Starring Akio Ohtsuka, Masako Katsuki, Kinryuu Arimoto, Ryusei Nakao, Mugihito
Directed by Osamu Dezaki
I’m trying to think of what I can say that I didn’t already say in my review of the first Golgo 13 anime (which is not the first Golgo film; there were also two live-action films from the ’70s). The two are very similar. This is all the more impressive for the 15-year gap between the two. I could point out a certain science fiction trilogy that had a similar time gap between it and its sequel trilogy, and that one didn’t turn out so good at all, even though it too kept the original director on board. But Osamu Dezaki brings back the stoic assassin as if not a day has gone by.
As such, you’ll probably enjoy, or hate, Queen Bee as much as you did the original. It’s still filled with sex and violence. Golgo is still the silent badass that always gets the job done, and gets a few ladies done along the way. If anything, it feels even more like an ’80s film than The Professional since the second half of Queen Bee sends Golgo to duke it out with a drug cartel in a South American jungle.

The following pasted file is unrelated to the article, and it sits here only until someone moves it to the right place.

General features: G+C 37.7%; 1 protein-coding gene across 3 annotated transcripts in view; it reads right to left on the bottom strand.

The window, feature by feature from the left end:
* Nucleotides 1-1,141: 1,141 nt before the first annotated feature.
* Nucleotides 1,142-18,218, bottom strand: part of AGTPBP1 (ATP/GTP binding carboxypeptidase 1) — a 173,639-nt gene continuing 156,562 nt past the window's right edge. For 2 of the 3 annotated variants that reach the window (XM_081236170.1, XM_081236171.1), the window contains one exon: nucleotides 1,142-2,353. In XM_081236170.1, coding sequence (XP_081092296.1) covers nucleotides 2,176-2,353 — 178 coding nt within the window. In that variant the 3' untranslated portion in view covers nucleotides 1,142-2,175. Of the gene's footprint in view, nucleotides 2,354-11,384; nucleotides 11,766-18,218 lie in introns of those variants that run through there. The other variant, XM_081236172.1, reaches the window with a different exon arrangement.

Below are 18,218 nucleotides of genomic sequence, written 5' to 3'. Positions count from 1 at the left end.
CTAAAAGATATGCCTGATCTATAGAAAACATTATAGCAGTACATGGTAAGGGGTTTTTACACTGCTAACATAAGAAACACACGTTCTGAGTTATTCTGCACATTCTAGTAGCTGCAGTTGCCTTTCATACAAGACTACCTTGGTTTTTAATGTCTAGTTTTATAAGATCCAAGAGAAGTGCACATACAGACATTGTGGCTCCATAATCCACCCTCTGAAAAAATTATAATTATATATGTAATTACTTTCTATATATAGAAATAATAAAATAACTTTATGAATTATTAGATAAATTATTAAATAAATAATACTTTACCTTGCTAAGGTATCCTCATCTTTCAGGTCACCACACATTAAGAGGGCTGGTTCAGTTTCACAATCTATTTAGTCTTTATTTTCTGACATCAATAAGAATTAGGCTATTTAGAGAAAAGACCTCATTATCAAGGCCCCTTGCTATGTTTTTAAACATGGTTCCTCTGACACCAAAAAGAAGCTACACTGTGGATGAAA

Gone, too, is that astonishing ’80s CG that gave me so much joy in the original. This, however, is unquestionably a good thing. Bad ’80s CG is hilarious. Bad ’90s CG is just bad. Aside from that, the film’s visuals look very similar to the earlier film as well. The picture quality is crisper and the character designs bear a slightly more ’90s feel, but despite it all, if you put the two side by side, they wouldn’t look out of place together. This sadly also extends to the animation. This level of quality was perfectly acceptable for an early ’80s film, but by 1998 I expect more fluid movement in my anime.
It does suffer from a limited runtime though. It’s only an hour long, and that leaves it feeling a bit rushed. The more engaging plot is betrayed by its time restrictions. The strong emotional moments therefore come off as overdone melodrama rather than serious character development.
The end result of all this is a film that’s slightly better from a technical perspective, but not quite as entertaining. It is, however, an ideal sequel, one that stays true to the original while still having its own identity. So if you want some violence, badassery, and lots of sex, Golgo 13: Queen Bee is every bit as good a choice as before. Likewise, if you want compelling characters and a meaningful story, it’s every bit as a bad a choice as before.